Don't believe the hype - serious problems lie ahead no matter who wins. Although the markets are expecting a soft landing next year there are compelling reasons to think it will not be smooth sailing for the Brazilian economy in 2011. Ingredients for a post-election letdown are:
1) Markets are wrong in interpreting recent low rates of inflation and slower growth as being sustainable. Those rates reflect special factors, such as falling food prices and the end of temporary government tax breaks. The economy is actually running close to full capacity with little or no economic slack. Even if global prices are in deflation strong domestic demand will fuel inflation of non-tradables and accelerate the deterioration of the current account.
2) Although an independent central bank is an indispensable asset in the economic outlook, most of the challenges Brazil faces today lie outside the monetary policy area. These include major structural bottlenecks in infrastructure, shortages of skilled labour, an overgrown and inefficient government bureaucracy and excessive government interference in markets.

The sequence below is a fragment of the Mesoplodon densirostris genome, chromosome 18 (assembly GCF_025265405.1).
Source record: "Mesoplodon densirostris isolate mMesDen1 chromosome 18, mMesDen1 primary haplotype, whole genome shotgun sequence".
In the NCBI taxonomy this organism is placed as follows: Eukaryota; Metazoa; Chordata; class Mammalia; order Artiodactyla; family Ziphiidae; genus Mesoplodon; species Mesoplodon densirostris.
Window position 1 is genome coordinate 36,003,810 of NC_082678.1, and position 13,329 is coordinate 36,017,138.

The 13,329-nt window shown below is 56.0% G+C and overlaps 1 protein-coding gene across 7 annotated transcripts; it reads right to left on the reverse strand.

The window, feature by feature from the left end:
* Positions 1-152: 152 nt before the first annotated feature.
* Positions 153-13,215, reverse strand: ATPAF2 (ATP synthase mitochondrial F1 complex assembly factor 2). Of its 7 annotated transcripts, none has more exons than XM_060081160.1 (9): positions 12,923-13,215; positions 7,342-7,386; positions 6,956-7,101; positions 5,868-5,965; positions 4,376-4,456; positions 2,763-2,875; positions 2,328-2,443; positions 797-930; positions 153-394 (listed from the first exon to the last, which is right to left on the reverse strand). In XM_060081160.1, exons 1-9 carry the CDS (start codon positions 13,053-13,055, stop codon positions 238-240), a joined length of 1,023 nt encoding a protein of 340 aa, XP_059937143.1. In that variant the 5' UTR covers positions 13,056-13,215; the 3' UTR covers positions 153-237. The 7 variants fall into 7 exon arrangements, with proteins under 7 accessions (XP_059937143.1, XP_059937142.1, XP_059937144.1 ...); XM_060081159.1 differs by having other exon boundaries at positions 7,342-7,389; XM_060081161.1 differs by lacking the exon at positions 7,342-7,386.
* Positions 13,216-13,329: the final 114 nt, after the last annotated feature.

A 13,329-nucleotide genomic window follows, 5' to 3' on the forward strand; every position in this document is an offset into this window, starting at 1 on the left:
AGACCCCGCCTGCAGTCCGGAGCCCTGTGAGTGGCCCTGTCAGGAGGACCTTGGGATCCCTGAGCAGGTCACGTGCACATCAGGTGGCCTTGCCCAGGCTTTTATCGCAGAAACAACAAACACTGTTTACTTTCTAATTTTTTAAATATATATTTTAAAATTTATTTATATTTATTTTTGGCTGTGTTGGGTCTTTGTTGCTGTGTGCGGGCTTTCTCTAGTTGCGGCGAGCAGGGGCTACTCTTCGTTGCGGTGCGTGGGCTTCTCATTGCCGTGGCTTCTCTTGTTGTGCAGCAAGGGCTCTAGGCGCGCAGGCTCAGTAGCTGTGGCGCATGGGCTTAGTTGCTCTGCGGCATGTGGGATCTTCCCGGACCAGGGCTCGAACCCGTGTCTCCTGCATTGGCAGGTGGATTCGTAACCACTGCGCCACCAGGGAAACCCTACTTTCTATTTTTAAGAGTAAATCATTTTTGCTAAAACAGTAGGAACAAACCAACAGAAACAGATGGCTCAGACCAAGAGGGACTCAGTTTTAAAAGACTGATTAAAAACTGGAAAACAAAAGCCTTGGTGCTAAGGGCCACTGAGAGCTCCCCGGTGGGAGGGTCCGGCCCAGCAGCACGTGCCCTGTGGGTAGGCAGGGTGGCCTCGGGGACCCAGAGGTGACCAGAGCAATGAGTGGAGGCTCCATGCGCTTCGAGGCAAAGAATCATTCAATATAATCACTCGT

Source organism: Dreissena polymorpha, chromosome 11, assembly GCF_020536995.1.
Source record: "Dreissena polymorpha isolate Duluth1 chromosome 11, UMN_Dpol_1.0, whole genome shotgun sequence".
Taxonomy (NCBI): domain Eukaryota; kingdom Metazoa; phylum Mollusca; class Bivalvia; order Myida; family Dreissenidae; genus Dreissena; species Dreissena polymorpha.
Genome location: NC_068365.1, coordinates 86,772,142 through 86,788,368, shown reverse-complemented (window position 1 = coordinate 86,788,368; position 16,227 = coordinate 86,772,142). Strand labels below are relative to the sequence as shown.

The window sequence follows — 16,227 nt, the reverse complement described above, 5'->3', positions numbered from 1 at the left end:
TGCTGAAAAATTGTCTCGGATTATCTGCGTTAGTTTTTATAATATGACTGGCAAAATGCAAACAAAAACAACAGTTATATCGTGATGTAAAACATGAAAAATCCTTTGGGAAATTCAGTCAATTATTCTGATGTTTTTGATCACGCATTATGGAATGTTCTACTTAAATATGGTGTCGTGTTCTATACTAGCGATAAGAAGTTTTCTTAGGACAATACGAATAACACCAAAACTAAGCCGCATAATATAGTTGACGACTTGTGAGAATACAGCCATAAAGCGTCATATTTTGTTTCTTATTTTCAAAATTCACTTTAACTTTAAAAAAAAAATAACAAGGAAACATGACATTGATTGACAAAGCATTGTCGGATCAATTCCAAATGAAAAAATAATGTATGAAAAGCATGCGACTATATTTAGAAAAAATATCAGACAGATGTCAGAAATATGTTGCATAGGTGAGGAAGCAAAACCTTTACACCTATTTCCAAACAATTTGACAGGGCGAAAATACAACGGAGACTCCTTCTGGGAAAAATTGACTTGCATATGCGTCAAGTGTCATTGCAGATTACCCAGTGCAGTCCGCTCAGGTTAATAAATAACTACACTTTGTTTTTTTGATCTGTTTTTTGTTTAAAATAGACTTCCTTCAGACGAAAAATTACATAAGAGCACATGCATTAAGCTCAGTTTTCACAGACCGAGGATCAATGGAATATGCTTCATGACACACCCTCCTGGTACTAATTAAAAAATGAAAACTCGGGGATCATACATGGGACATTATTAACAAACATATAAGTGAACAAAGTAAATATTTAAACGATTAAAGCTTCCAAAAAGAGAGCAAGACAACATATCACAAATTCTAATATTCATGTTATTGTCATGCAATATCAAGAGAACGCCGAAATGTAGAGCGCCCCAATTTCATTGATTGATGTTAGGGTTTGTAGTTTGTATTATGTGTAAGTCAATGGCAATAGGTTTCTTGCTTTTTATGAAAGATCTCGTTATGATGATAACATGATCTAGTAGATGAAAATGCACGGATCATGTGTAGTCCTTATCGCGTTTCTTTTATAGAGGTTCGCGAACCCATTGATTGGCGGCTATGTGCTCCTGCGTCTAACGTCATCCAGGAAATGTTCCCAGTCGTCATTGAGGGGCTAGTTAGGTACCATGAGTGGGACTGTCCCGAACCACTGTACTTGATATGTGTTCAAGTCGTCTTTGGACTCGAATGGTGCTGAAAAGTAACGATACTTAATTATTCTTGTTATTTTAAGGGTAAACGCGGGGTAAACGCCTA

Perhaps the biggest risk of all is that the next president will believe the market's bullish scenario and defer tackling the countrry's underlying structrual problems. This would frustrate Brazil's move onto a higher growth trajectory in the medium term. (Brazil 23 July 2010)
GDP falls from 7.5% in 2010 to 4% in 2011, 1.9% in 2012, 3% in 2013, 0.5% in 2014, -3.8% in 2015 and -3.6% in 2016 during which year Dilma Rousseff was impeached and removed as President.